Just a lot of walking last night, from one venue to another, making a stop off here and a stop off there. I started at the Disquaires to listen to the band of a friend, The Grass Windows, but I arrived about five minutes too late. I visited a number of the bars around that Bastille neighborhood and then headed on to the Bizart, near the Place de la Nation, to hear the Romantic Black Shirts – another band of a friend, those who had played with me when I played at the Disquaires.
Then I visited a number of venues and bars in the Oberkampf area, and as I was heading to another one up in Menilmontant I heard some musicians outside the Menilmontant metro and I looked up to see Haylen and her band – or at least some of her band (joined by someone I don’t know). Haylen, whom I have written about for her playing at the Monday and Wednesday night open mics, said she plays there a lot on Saturday night, sometimes through much of the night. But I caught her at a moment when there were hardly any spectators. Still, it was a nice and fun moment to once again run into someone from the open mics in the street (after doing the same on Thursday).
So all in all I walked many kilometers and returned home to conk out completely and soundly, ready for today’s brunch.
I dropped off at l’International last night to see one of my friend Calvin McEnron’s latest in a string of concerts, and no doubt it is his biggest. I met Calvin at Earle’s open mic last year, or even the year before, and he has been making songwriting, guitar playing and singing progress ever since. In leaps and bounds, in fact, as this half hour or so set at l’International attests. He writes in English, and has a hip thing about him. Check him out.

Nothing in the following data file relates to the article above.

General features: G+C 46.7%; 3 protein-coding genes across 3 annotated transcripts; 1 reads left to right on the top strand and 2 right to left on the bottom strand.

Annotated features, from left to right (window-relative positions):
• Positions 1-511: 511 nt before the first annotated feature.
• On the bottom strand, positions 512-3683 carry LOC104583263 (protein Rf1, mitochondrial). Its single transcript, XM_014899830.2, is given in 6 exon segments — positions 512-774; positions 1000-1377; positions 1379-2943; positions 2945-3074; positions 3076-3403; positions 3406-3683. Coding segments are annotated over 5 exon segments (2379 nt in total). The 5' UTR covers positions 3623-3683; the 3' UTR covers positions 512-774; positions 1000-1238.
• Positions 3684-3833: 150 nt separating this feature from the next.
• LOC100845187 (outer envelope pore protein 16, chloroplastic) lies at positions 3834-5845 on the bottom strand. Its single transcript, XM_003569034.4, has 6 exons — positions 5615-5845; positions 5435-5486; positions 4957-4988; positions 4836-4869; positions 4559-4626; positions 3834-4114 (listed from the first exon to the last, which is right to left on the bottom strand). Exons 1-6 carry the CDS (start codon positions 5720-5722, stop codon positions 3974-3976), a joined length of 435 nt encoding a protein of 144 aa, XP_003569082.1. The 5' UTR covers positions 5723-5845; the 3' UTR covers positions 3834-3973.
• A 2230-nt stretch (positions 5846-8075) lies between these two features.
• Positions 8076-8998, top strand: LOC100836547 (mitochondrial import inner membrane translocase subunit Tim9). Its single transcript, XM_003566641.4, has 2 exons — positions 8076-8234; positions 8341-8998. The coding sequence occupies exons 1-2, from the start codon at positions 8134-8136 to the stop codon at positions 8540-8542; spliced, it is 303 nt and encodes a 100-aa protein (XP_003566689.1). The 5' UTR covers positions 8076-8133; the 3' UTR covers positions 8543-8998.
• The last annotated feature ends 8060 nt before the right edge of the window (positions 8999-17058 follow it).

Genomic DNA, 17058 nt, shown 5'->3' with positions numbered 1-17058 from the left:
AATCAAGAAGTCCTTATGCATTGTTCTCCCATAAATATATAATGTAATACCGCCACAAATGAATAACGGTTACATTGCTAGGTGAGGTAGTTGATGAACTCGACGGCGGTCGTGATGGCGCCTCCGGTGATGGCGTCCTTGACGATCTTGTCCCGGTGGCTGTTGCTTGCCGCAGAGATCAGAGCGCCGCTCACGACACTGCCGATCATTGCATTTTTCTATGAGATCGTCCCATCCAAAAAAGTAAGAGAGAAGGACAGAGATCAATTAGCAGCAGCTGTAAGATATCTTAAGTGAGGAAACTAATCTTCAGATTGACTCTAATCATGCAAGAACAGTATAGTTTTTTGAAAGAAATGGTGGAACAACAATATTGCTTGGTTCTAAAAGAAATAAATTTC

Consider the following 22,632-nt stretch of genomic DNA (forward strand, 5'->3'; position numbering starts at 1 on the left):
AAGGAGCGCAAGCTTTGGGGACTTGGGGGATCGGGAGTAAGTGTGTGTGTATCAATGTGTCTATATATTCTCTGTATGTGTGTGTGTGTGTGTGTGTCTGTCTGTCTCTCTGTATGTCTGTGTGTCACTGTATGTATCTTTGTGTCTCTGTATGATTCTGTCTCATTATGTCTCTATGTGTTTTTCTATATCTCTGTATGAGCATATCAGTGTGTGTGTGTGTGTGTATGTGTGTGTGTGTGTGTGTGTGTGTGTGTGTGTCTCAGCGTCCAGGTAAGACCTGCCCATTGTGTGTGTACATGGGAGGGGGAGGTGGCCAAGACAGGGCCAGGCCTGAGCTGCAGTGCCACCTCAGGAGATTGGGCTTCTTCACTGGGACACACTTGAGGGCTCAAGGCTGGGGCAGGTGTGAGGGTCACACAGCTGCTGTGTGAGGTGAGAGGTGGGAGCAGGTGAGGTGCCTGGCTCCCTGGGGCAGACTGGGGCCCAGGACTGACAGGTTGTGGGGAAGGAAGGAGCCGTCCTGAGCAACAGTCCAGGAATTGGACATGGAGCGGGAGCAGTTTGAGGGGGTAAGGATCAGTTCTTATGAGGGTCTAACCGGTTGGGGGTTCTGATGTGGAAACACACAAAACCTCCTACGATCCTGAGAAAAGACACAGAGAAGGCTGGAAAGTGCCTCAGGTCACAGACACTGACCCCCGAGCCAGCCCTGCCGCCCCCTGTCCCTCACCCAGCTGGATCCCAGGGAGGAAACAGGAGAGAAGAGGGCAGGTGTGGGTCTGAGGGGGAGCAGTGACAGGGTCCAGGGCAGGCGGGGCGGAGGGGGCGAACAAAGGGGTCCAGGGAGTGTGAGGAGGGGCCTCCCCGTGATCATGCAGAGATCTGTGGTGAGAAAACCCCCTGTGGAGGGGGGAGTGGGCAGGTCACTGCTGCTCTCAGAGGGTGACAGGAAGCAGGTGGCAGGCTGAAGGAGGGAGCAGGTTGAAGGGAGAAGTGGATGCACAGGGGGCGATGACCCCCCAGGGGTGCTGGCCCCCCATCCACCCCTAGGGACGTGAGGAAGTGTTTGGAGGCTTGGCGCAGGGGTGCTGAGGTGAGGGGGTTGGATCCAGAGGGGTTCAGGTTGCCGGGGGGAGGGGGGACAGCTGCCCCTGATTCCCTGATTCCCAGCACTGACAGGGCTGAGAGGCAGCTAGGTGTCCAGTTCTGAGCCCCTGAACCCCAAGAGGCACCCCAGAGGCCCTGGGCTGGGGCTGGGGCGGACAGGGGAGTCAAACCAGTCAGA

I then went on to the open mic jam session at the Bizart Bar near the Place de la Nation, and only four stops away from the International. I had last attended this Tuesday-night jam at the end of last year or early this year. The accent here is on blues, but they accept just about anything. The bar is small, cosy, and the people are there mostly to listen to the music, but it doesn’t bother them to talk, and it doesn’t bother the musicians much either, as it never gets excessive.
I enjoy it because you get people like the fiddler player Joe Cady joining you while you play. In fact, Joe seemed to play on just about every song last night – including on the four I played – and he is often there, so he gets his weekly workout. Last night my friend who calls himself LadiesDi was also there, with his Finnish girlfriend and another Finnish woman, Tatiana, who played some nice tunes.
Altogether a very relaxed and enjoyable evening from start to finish. Only problem was the unicycle that I noticed sitting up above the tables on the wall of the Bizart. I asked if it was usable, but the barman told me there was no air in the tires. A terrible temptation to go unanswered, that one.